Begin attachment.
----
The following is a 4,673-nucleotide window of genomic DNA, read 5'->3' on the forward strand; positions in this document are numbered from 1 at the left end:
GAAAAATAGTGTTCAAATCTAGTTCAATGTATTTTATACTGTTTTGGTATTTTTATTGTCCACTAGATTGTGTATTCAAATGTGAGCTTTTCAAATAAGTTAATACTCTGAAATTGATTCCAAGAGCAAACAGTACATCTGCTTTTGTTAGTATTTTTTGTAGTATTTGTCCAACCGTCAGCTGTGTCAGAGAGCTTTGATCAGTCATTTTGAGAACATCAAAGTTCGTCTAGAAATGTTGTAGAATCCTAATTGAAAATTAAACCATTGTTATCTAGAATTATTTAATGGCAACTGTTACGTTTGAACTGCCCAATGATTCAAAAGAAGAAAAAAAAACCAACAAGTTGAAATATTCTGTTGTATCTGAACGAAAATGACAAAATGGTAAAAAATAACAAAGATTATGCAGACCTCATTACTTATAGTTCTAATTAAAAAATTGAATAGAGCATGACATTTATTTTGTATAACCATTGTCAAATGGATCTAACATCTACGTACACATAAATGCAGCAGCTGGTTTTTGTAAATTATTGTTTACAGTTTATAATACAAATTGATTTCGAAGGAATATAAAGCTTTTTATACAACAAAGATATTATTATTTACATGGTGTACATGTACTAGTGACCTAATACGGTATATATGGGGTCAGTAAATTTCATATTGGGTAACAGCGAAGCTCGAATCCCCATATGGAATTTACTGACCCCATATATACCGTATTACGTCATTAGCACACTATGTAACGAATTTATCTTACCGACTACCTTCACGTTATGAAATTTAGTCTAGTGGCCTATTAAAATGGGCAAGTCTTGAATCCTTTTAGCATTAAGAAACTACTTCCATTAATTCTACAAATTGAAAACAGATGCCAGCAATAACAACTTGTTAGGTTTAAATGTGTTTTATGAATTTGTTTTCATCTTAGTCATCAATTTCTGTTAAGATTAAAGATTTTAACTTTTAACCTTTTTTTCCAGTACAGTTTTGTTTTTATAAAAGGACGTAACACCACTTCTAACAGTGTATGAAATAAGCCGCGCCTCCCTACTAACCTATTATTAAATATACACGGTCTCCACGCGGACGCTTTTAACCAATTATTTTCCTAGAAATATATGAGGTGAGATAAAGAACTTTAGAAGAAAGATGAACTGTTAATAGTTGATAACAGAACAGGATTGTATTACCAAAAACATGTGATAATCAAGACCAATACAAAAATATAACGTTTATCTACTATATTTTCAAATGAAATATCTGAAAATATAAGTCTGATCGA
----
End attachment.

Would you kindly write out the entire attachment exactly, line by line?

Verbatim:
The following is a 4,673-nucleotide window of genomic DNA, read 5'->3' on the forward strand; positions in this document are numbered from 1 at the left end:
GAAAAATAGTGTTCAAATCTAGTTCAATGTATTTTATACTGTTTTGGTATTTTTATTGTCCACTAGATTGTGTATTCAAATGTGAGCTTTTCAAATAAGTTAATACTCTGAAATTGATTCCAAGAGCAAACAGTACATCTGCTTTTGTTAGTATTTTTTGTAGTATTTGTCCAACCGTCAGCTGTGTCAGAGAGCTTTGATCAGTCATTTTGAGAACATCAAAGTTCGTCTAGAAATGTTGTAGAATCCTAATTGAAAATTAAACCATTGTTATCTAGAATTATTTAATGGCAACTGTTACGTTTGAACTGCCCAATGATTCAAAAGAAGAAAAAAAAACCAACAAGTTGAAATATTCTGTTGTATCTGAACGAAAATGACAAAATGGTAAAAAATAACAAAGATTATGCAGACCTCATTACTTATAGTTCTAATTAAAAAATTGAATAGAGCATGACATTTATTTTGTATAACCATTGTCAAATGGATCTAACATCTACGTACACATAAATGCAGCAGCTGGTTTTTGTAAATTATTGTTTACAGTTTATAATACAAATTGATTTCGAAGGAATATAAAGCTTTTTATACAACAAAGATATTATTATTTACATGGTGTACATGTACTAGTGACCTAATACGGTATATATGGGGTCAGTAAATTTCATATTGGGTAACAGCGAAGCTCGAATCCCCATATGGAATTTACTGACCCCATATATACCGTATTACGTCATTAGCACACTATGTAACGAATTTATCTTACCGACTACCTTCACGTTATGAAATTTAGTCTAGTGGCCTATTAAAATGGGCAAGTCTTGAATCCTTTTAGCATTAAGAAACTACTTCCATTAATTCTACAAATTGAAAACAGATGCCAGCAATAACAACTTGTTAGGTTTAAATGTGTTTTATGAATTTGTTTTCATCTTAGTCATCAATTTCTGTTAAGATTAAAGATTTTAACTTTTAACCTTTTTTTCCAGTACAGTTTTGTTTTTATAAAAGGACGTAACACCACTTCTAACAGTGTATGAAATAAGCCGCGCCTCCCTACTAACCTATTATTAAATATACACGGTCTCCACGCGGACGCTTTTAACCAATTATTTTCCTAGAAATATATGAGGTGAGATAAAGAACTTTAGAAGAAAGATGAACTGTTAATAGTTGATAACAGAACAGGATTGTATTACCAAAAACATGTGATAATCAAGACCAATACAAAAATATAACGTTTATCTACTATATTTTCAAATGAAATATCTGAAAATATAAGTCTGATCGA